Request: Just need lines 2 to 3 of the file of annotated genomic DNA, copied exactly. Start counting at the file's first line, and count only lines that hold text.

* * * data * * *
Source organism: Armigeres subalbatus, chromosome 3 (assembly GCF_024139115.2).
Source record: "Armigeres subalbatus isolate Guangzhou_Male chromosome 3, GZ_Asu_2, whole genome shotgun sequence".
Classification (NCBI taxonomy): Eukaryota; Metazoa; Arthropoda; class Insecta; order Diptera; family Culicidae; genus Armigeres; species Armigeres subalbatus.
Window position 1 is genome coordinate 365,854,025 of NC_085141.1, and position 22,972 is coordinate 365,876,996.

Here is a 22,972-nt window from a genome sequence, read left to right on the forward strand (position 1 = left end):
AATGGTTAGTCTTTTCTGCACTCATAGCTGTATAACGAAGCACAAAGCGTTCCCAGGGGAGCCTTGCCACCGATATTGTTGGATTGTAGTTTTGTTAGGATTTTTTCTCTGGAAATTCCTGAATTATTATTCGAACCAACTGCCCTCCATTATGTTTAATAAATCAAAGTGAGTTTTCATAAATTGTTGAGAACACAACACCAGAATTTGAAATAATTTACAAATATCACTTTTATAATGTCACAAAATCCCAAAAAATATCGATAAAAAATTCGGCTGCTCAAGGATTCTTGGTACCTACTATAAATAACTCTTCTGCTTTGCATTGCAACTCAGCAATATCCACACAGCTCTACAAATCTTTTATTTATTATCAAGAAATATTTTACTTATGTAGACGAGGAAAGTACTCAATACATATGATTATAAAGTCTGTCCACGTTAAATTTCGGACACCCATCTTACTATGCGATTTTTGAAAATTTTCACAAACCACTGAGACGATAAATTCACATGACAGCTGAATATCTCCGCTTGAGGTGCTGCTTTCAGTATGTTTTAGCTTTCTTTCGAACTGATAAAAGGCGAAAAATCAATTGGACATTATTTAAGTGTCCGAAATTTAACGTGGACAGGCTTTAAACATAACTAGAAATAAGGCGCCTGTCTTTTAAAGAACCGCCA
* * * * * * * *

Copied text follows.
Source record: "Armigeres subalbatus isolate Guangzhou_Male chromosome 3, GZ_Asu_2, whole genome shotgun sequence".
Classification (NCBI taxonomy): Eukaryota; Metazoa; Arthropoda; class Insecta; order Diptera; family Culicidae; genus Armigeres; species Armigeres subalbatus.